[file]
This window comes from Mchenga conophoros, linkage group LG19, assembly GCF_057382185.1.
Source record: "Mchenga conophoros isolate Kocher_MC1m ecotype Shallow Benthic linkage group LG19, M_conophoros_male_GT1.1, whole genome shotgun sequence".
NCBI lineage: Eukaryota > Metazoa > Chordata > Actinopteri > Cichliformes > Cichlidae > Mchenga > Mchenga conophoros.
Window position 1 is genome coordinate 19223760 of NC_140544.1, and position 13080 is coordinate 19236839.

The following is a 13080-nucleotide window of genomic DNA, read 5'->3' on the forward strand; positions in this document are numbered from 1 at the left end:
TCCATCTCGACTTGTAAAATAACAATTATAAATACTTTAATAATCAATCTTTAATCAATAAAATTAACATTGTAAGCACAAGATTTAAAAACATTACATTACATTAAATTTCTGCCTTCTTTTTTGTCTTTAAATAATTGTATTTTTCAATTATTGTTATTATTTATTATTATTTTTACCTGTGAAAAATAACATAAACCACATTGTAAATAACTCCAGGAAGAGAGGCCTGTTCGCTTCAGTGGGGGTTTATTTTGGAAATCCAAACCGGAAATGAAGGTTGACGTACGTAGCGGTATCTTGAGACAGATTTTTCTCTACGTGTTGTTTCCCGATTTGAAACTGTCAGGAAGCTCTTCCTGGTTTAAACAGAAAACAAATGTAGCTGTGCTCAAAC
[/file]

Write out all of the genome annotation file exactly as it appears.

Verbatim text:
This window comes from Mchenga conophoros, linkage group LG19, assembly GCF_057382185.1.
Source record: "Mchenga conophoros isolate Kocher_MC1m ecotype Shallow Benthic linkage group LG19, M_conophoros_male_GT1.1, whole genome shotgun sequence".
NCBI lineage: Eukaryota > Metazoa > Chordata > Actinopteri > Cichliformes > Cichlidae > Mchenga > Mchenga conophoros.
Window position 1 is genome coordinate 19223760 of NC_140544.1, and position 13080 is coordinate 19236839.

The following is a 13080-nucleotide window of genomic DNA, read 5'->3' on the forward strand; positions in this document are numbered from 1 at the left end:
TCCATCTCGACTTGTAAAATAACAATTATAAATACTTTAATAATCAATCTTTAATCAATAAAATTAACATTGTAAGCACAAGATTTAAAAACATTACATTACATTAAATTTCTGCCTTCTTTTTTGTCTTTAAATAATTGTATTTTTCAATTATTGTTATTATTTATTATTATTTTTACCTGTGAAAAATAACATAAACCACATTGTAAATAACTCCAGGAAGAGAGGCCTGTTCGCTTCAGTGGGGGTTTATTTTGGAAATCCAAACCGGAAATGAAGGTTGACGTACGTAGCGGTATCTTGAGACAGATTTTTCTCTACGTGTTGTTTCCCGATTTGAAACTGTCAGGAAGCTCTTCCTGGTTTAAACAGAAAACAAATGTAGCTGTGCTCAAAC